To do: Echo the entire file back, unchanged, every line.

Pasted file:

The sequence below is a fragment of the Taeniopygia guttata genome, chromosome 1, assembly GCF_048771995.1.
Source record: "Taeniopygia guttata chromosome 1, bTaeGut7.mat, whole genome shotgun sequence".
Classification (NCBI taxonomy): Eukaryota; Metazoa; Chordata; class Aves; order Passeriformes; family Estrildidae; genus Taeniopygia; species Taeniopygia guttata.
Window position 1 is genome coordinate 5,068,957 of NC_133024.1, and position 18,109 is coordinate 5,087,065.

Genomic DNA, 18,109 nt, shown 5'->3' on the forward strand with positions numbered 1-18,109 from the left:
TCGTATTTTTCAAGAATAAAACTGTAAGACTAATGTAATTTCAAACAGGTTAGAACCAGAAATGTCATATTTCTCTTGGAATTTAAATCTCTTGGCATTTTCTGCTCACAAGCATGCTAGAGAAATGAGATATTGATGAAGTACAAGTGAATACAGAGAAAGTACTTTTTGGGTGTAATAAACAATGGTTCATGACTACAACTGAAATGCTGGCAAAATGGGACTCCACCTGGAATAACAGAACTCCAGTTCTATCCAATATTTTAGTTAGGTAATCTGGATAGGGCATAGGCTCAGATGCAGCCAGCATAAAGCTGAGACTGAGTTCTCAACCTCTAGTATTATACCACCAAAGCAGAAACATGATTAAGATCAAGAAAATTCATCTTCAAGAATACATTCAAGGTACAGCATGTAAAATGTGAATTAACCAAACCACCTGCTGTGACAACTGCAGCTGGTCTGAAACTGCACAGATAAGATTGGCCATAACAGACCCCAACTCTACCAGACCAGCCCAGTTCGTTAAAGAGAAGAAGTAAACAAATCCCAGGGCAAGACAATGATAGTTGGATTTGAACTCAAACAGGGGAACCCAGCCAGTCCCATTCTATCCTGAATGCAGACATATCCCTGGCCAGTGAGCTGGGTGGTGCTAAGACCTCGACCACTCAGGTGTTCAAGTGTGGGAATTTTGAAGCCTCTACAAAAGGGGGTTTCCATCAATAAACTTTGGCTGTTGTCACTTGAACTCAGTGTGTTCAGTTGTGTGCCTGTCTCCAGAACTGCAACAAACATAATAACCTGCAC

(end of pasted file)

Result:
The sequence below is a fragment of the Taeniopygia guttata genome, chromosome 1, assembly GCF_048771995.1.
Source record: "Taeniopygia guttata chromosome 1, bTaeGut7.mat, whole genome shotgun sequence".
Classification (NCBI taxonomy): Eukaryota; Metazoa; Chordata; class Aves; order Passeriformes; family Estrildidae; genus Taeniopygia; species Taeniopygia guttata.
Window position 1 is genome coordinate 5,068,957 of NC_133024.1, and position 18,109 is coordinate 5,087,065.

Genomic DNA, 18,109 nt, shown 5'->3' on the forward strand with positions numbered 1-18,109 from the left:
TCGTATTTTTCAAGAATAAAACTGTAAGACTAATGTAATTTCAAACAGGTTAGAACCAGAAATGTCATATTTCTCTTGGAATTTAAATCTCTTGGCATTTTCTGCTCACAAGCATGCTAGAGAAATGAGATATTGATGAAGTACAAGTGAATACAGAGAAAGTACTTTTTGGGTGTAATAAACAATGGTTCATGACTACAACTGAAATGCTGGCAAAATGGGACTCCACCTGGAATAACAGAACTCCAGTTCTATCCAATATTTTAGTTAGGTAATCTGGATAGGGCATAGGCTCAGATGCAGCCAGCATAAAGCTGAGACTGAGTTCTCAACCTCTAGTATTATACCACCAAAGCAGAAACATGATTAAGATCAAGAAAATTCATCTTCAAGAATACATTCAAGGTACAGCATGTAAAATGTGAATTAACCAAACCACCTGCTGTGACAACTGCAGCTGGTCTGAAACTGCACAGATAAGATTGGCCATAACAGACCCCAACTCTACCAGACCAGCCCAGTTCGTTAAAGAGAAGAAGTAAACAAATCCCAGGGCAAGACAATGATAGTTGGATTTGAACTCAAACAGGGGAACCCAGCCAGTCCCATTCTATCCTGAATGCAGACATATCCCTGGCCAGTGAGCTGGGTGGTGCTAAGACCTCGACCACTCAGGTGTTCAAGTGTGGGAATTTTGAAGCCTCTACAAAAGGGGGTTTCCATCAATAAACTTTGGCTGTTGTCACTTGAACTCAGTGTGTTCAGTTGTGTGCCTGTCTCCAGAACTGCAACAAACATAATAACCTGCAC